All of the authors in this collection are widely published, and many have become part of the Tasmanian literary canon. This book is indicative of the variety and detail of what modern Tasmanian authors have to offer the world, with their unique but also universal vision. For anyone wanting an unusual and fresh anthology of contemporary Southern Australian writing – a sampling to savour slowly – this is a nicely put together collection.
Reviewed by Magdalena Ball
Moorilla Mosaic: Contemporary Tasmanian Writing
Edited by Robyn Mathison and Lyn Reeves
Moorilla Mosaic is a collection of poetry, stories and excerpts from novels in progress, written by 27 Tamanian writers, all of whom read at the Moorilla Cultural Series in 1991 at the Moorillla Museum of Antiquities. The book reflects the wide diversity of styles and the rich landscape of Tasmanian writing, which seems to have suddenly come into strong public focus in the last year or so. As with any collection of poetry and prose by different authors, the pieces work best in small readings, taking time to allow each author’s distinctive style to settle, and for the messages to release their meaning. The collection contains from 3-5 poems or a few pages of prose from each author, which works well in allowing the reader time to become accustomed to a particular voice. The voices in this volume certainly differ. There are poems about lost innocence, travel poems, poems which equate the modern world with the ancient, and a wide range of poems about the natural beauty of Tasmania, such as Pete Hay’s “Night Owl, With Rain,” which calls upon an owl’s:
a soft, soft metronome, hw-how,
ticking the hours over.
or Ivy Alvarez’ “Earth” where: “loam crumbs, brown earth melts under water’s welts.”
There are also a number of bush style poems invoking insularity, ugliness and poverty such as Tim Thorne’s “Pension Payday” where:
You can hardly hear the sirens for the sound of breaking glass
Maggie’s in the corner with her skirts up round her arse
and Jimmy’s shat himself again and Bill’s been put away
and the form guide in the paper says its slow to dead today.
For me at least, the most powerful poems in the book however, are those which speak in a female voice, of the universal themes of motherhood, personal insecurity and loneliness. Some of those which really stand out are Liz Winfield’s anguished “Poems of Lonely Vale,” which speaks of isolation and the loneliness of a young mother:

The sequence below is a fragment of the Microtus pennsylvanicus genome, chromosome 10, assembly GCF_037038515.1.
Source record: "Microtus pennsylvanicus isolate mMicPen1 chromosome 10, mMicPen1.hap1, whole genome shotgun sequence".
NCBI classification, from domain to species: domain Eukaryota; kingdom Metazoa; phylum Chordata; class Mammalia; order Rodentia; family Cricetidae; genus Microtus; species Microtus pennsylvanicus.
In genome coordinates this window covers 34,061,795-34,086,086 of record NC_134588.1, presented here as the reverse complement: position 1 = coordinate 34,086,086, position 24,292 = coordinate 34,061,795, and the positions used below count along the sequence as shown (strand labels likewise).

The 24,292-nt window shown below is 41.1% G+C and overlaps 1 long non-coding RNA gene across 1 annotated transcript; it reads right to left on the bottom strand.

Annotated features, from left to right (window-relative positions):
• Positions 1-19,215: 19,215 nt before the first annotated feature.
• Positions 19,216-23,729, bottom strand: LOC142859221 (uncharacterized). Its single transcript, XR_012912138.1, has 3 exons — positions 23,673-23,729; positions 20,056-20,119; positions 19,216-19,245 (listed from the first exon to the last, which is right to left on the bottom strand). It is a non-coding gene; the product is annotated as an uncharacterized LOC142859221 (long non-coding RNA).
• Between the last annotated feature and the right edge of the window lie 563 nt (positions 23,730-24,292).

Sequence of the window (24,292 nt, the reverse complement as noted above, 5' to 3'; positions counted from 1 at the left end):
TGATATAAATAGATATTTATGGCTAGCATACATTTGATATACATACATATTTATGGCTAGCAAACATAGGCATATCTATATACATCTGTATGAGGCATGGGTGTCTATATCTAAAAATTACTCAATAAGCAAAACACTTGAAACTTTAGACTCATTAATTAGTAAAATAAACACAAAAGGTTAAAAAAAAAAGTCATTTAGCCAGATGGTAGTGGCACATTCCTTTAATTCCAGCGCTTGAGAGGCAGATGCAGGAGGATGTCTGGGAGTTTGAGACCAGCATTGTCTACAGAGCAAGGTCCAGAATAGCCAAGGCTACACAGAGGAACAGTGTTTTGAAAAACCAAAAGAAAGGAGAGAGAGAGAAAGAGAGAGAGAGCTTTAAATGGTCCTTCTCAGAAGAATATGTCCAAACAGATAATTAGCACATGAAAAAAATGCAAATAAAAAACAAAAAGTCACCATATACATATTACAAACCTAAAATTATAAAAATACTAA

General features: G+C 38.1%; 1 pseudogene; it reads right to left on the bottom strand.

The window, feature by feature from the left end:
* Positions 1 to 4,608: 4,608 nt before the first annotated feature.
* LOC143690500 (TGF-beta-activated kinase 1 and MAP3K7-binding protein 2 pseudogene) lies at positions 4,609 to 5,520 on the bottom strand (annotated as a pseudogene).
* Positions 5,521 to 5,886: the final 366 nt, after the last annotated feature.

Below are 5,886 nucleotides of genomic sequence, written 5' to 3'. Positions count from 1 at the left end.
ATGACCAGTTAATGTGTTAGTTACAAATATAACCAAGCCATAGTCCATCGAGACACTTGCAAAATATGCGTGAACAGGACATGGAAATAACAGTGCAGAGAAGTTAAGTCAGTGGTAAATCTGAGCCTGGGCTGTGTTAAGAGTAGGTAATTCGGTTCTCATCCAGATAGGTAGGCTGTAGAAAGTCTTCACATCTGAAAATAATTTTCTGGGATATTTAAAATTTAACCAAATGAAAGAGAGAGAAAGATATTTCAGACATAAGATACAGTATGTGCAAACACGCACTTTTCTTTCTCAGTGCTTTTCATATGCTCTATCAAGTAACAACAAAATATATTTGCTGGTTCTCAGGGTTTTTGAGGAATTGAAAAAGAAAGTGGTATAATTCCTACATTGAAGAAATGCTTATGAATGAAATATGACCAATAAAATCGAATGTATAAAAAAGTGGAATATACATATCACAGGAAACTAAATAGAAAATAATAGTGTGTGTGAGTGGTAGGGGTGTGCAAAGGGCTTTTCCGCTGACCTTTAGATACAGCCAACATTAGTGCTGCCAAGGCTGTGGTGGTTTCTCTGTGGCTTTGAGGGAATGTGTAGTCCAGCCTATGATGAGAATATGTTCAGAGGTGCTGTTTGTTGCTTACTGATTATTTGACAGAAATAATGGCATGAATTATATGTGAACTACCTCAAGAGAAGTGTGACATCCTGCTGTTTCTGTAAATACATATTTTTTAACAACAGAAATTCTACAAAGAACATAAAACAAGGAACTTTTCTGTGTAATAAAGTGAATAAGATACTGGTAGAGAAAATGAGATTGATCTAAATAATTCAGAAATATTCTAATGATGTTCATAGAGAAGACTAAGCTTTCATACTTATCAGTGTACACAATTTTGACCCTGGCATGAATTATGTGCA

in this place where the fog didn’t lift till lunchtime
and the sun disappeared at four
I didn’t know then that the black dog bites
as gentle as rain
as soft as your cuddle with the words
Other motherhood poems also work well in their earnest and intense imagery such as Sarah Day’s “Children’s Ward” where the reader visualises a ward full of asthmatic children fighting for breath, along with the pain and warmth of one mother’s love:
She has been stroking his back since time began,
working calm’s liniment between shoulder blades
Scarcely bigger than chicken wings
or Louise Oxley’s “Bearing a Name” where we are with her in her intense labour, shocked by the realisation that at one time this kind of fairly common set of emergencies would have killed a woman:
I am called prima gravida and you, placenta previs – deep traverse arrest –
failed high forceps – foetal distress – emergency caesarian section. These are not
the names I had in mind. How could they be?
Before your coming to me they did not signify.
The fiction varies too, with most of the excerpts set in Tasmanian landscapes, and most of the works chosen carefully enough so that they make sense as short stories, especially Robert Cox’s “The Darkness After Midnight” where a woman learns of her husband’s accidental death.
All of the authors in this collection are widely published, and many have become part of the Tasmanian literary canon. This book is indicative of the variety and detail of what modern Tasmanian authors have to offer the world, with their unique but also universal vision. For anyone wanting an unusual and fresh anthology of contemporary Southern Australian writing – a sampling to savour slowly – this is a nicely put together collection. You may not like every piece in it – poetry being the most subjective and personal of literary experiences, it is unlikely that every work will appeal to every reader, however, it is possible to read this and imagine yourself in the charming Moorilla museum with a glass of good wine, surrounded by objects of antiquities, excellent acoustics, and the very congenial and often moving voices of poets and novelists sharing their art.
For more information on Moorilla Mosaic, or to purchase a copy, visit: www.postpressed.com.au/verse/moorilla.html